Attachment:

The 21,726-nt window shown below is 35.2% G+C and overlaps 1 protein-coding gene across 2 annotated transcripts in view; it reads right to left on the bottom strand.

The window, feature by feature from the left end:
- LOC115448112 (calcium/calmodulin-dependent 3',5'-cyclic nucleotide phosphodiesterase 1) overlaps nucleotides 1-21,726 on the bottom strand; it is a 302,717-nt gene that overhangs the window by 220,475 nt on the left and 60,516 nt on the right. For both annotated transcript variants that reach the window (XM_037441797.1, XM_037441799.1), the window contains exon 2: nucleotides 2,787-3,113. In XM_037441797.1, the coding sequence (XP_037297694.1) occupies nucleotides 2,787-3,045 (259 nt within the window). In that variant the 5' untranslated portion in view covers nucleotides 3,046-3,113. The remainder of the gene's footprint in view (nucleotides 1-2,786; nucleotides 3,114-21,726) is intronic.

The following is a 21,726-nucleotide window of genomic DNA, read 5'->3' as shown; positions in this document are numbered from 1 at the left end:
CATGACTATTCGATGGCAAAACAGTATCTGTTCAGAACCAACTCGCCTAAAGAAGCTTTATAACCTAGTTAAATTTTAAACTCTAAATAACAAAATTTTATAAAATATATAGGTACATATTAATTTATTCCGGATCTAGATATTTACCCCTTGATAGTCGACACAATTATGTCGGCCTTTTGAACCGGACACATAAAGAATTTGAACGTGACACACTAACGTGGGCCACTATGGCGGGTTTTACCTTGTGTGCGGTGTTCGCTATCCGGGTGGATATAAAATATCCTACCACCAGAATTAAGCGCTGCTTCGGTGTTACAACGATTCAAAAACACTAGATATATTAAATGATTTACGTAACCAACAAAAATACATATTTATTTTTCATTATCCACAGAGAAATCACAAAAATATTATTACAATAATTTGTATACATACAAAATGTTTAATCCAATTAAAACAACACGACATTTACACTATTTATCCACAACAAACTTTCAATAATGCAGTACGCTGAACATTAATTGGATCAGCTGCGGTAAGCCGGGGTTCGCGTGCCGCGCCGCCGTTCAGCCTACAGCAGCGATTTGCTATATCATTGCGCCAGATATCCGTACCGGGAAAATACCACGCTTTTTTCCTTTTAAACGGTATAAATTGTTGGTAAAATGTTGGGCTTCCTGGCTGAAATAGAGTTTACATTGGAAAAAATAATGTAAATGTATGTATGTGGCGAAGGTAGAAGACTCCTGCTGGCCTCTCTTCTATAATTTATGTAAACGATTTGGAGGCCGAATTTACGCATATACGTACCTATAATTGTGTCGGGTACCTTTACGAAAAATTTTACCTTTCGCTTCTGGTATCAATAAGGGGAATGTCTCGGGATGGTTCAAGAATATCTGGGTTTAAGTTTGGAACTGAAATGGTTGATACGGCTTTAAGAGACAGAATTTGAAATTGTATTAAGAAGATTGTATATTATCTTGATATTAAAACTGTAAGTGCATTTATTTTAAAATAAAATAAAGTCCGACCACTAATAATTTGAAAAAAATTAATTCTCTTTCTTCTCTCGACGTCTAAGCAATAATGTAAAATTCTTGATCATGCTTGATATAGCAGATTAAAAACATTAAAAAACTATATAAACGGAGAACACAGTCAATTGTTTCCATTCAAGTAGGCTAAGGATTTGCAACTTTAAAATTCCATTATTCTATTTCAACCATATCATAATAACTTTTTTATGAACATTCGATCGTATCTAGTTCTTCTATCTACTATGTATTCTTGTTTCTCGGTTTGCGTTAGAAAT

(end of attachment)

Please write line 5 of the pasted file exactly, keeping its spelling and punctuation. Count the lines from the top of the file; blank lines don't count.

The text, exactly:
CATGACTATTCGATGGCAAAACAGTATCTGTTCAGAACCAACTCGCCTAAAGAAGCTTTATAACCTAGTTAAATTTTAAACTCTAAATAACAAAATTTTATAAAATATATAGGTACATATTAATTTATTCCGGATCTAGATATTTACCCCTTGATAGTCGACACAATTATGTCGGCCTTTTGAACCGGACACATAAAGAATTTGAACGTGACACACTAACGTGGGCCACTATGGCGGGTTTTACCTTGTGTGCGGTGTTCGCTATCCGGGTGGATATAAAATATCCTACCACCAGAATTAAGCGCTGCTTCGGTGTTACAACGATTCAAAAACACTAGATATATTAAATGATTTACGTAACCAACAAAAATACATATTTATTTTTCATTATCCACAGAGAAATCACAAAAATATTATTACAATAATTTGTATACATACAAAATGTTTAATCCAATTAAAACAACACGACATTTACACTATTTATCCACAACAAACTTTCAATAATGCAGTACGCTGAACATTAATTGGATCAGCTGCGGTAAGCCGGGGTTCGCGTGCCGCGCCGCCGTTCAGCCTACAGCAGCGATTTGCTATATCATTGCGCCAGATATCCGTACCGGGAAAATACCACGCTTTTTTCCTTTTAAACGGTATAAATTGTTGGTAAAATGTTGGGCTTCCTGGCTGAAATAGAGTTTACATTGGAAAAAATAATGTAAATGTATGTATGTGGCGAAGGTAGAAGACTCCTGCTGGCCTCTCTTCTATAATTTATGTAAACGATTTGGAGGCCGAATTTACGCATATACGTACCTATAATTGTGTCGGGTACCTTTACGAAAAATTTTACCTTTCGCTTCTGGTATCAATAAGGGGAATGTCTCGGGATGGTTCAAGAATATCTGGGTTTAAGTTTGGAACTGAAATGGTTGATACGGCTTTAAGAGACAGAATTTGAAATTGTATTAAGAAGATTGTATATTATCTTGATATTAAAACTGTAAGTGCATTTATTTTAAAATAAAATAAAGTCCGACCACTAATAATTTGAAAAAAATTAATTCTCTTTCTTCTCTCGACGTCTAAGCAATAATGTAAAATTCTTGATCATGCTTGATATAGCAGATTAAAAACATTAAAAAACTATATAAACGGAGAACACAGTCAATTGTTTCCATTCAAGTAGGCTAAGGATTTGCAACTTTAAAATTCCATTATTCTATTTCAACCATATCATAATAACTTTTTTATGAACATTCGATCGTATCTAGTTCTTCTATCTACTATGTATTCTTGTTTCTCGGTTTGCGTTAGAAAT